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Avenging Ambedkar

The Deve Gowda government struggles to contain Dalit ire

Avenging Ambedkar
BABASAHEB Ambedkar must be turning over in his grave. The humiliation heaped on his statue at a Bangaloremedical college last fortnight would probably have ruffled few feathers at a time when historic icons get little respect. But when the son of a state minister is charged with attempting to share his bottle of beer with a statue of Ambedkar on his college premises, it guarantees public attention. Indeed, for a fortnight normal life has been disrupted in Karnataka due to agitations, bandhs, rasta rokos and torching of buses. For its part, a defiant state government seems to have decided to let the issue die on its own.

At the centre of the controversy is Vishw-ajit C. Naik, a second-year MBBS student of B.R. Ambedkar Medical College, Bangalore, and son of state Minister for Kannada and Culture B.T. Lalitha Naik, who ironically belongs to the Lambani scheduled tribe. According to a complaint filed by the college management, on the night of November 13 Vishwajit and six other students removed the spectacles and garland on the Ambedkar statue, poured beer over it and tried to feed it some biryani.

While the police were swift in arresting Vishwajit and his friends, despite reported attempts by Naik to shield her son, organi-sations like the Dalit Sangharsha Samiti (DSS) and the Praja Vimochana Chaluvali (PVC) started a state-wide agitation for the minister's resignation on moral grounds. Spontaneous agitations rocked the entire state, with Gulbarga, Bidar, Raichur, Belgaum, Bijapur and Mysore districts being the worst hit. The police put the total loss of property at Rs 82 lakh. They arrested 266 persons on charges of looting and arson andanother 450 were taken into preventive custody.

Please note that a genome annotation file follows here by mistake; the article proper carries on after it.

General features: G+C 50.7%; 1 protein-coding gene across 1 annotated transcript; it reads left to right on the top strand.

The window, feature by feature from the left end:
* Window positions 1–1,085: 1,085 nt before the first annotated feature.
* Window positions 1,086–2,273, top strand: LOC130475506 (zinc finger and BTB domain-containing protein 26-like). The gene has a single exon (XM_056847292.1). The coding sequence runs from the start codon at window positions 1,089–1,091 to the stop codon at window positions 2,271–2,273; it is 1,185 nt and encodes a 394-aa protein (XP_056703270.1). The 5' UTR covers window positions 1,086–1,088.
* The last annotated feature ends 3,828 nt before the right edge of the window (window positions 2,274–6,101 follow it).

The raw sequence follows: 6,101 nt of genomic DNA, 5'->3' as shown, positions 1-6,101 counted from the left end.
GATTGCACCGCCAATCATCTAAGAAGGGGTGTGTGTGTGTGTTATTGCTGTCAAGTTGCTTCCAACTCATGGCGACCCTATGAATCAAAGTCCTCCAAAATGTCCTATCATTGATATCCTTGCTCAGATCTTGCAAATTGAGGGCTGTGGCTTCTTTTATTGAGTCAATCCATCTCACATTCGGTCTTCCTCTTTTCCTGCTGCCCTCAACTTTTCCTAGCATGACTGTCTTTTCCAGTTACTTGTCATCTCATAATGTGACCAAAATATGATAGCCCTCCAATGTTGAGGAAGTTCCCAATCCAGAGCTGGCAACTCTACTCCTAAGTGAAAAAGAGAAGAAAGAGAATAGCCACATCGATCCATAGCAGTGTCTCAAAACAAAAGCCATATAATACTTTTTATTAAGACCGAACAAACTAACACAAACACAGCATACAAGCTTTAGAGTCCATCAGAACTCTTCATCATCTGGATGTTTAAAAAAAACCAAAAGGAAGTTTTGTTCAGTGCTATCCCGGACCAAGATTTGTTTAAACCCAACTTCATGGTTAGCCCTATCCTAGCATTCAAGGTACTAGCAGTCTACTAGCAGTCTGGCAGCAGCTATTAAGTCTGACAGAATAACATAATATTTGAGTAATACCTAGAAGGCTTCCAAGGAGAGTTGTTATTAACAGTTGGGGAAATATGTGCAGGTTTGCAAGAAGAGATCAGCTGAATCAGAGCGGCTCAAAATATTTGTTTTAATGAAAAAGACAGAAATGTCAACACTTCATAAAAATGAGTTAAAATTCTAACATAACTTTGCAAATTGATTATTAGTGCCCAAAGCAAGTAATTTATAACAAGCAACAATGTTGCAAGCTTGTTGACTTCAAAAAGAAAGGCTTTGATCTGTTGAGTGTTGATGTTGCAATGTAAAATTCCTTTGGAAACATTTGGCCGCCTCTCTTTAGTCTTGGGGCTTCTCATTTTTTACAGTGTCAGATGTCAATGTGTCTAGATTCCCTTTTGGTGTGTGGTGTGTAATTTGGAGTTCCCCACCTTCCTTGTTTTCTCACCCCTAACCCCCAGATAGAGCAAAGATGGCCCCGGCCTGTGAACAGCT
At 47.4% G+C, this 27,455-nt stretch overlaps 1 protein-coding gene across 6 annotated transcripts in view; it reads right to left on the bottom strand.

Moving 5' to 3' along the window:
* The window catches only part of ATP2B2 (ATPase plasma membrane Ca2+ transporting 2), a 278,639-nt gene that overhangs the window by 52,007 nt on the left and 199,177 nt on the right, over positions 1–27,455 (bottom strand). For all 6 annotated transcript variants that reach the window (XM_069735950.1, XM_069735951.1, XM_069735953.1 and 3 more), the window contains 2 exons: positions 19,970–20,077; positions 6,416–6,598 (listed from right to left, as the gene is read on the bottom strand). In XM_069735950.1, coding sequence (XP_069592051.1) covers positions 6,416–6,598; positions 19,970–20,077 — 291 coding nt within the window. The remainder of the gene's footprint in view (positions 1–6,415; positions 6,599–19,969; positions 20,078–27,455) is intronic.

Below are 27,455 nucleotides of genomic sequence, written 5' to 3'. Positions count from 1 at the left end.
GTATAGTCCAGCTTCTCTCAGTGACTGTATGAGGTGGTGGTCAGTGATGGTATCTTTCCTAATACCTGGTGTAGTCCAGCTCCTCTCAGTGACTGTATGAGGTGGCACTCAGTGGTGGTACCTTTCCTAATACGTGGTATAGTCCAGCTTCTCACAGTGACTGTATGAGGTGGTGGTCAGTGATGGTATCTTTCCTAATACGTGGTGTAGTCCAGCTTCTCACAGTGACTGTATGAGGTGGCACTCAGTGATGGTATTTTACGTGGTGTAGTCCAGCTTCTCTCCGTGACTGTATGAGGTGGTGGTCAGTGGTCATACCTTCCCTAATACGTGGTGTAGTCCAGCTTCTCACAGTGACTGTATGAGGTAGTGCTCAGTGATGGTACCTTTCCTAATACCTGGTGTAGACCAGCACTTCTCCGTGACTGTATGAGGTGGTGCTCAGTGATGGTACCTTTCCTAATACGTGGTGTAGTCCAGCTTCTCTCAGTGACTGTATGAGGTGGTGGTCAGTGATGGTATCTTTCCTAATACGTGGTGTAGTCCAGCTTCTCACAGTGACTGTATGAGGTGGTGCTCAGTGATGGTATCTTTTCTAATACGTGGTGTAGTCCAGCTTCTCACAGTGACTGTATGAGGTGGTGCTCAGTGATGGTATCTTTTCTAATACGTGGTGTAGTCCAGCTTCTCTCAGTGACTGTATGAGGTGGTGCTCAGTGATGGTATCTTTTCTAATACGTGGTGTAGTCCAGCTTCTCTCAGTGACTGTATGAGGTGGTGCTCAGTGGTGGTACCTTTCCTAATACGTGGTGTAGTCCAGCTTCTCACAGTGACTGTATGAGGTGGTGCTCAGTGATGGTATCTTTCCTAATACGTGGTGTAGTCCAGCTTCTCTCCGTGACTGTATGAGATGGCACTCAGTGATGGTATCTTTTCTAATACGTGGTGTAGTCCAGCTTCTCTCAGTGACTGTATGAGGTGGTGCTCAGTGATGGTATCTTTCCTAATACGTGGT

However, the arrests (of Vishwajit and friends) have not satisfied the DSS and PVC, who also pressed for a CBI or judicial inquiry. Though the H.D. Deve Gowda government has said there is no need for Naik's resignation, it gave in to demands for a probe.

Naik attributes her troubles to "people ranged against" her who want to'blackmail' her. "We are a family who consider Ambedkar god. How could my son, brought up in this environment, commit a deed such as this?" she asks.

But Naik's own scheduled caste (SC) ministerial colleagues have joined issue with the Dalit organisations. Two SC ministers and four MLAs stated that the demand for Naik'sresignation was justified though they changed tack within two days and supported Gowda's rejection of the demand. Taking into account the charged atmosphere, Naik has said that if her son is found guilty in the Corps of Detectives inquiry instituted by the government, he should be punished. "If she (Naik) had adopted this stance at the beginning itself, things would not have come tosuch a pass," says Mallikarjuna Kharge, a senior Congress leader and a Dalit.

But Gowda holds the Congress responsible for the developments. In a detailed report on the disturbances in the state presented to the Prime Minister this week, Gowda pointed to the involvement of two Congress MPs, an MLA and a former state minister. Says Gowda: "There have been several incidents where statues of Ambedkar were defiled in the past. The reaction to these incidents was confined to the particular districts while this time it has escalated due to instigation by political parties and anti-social elements."

And while the agitation is expected to die a slow death, political observers feel that the outburst is more against an administration run by a Vokkaliga dispensation, traditionally viewed as feudal oppressors by the Dalits. And Gowda's handling of the issue is expected to eat into the Janata Dal's strong Dalit vote bank in the coming Lok Sabha elections. Which only adds another misery to his cup of woes.

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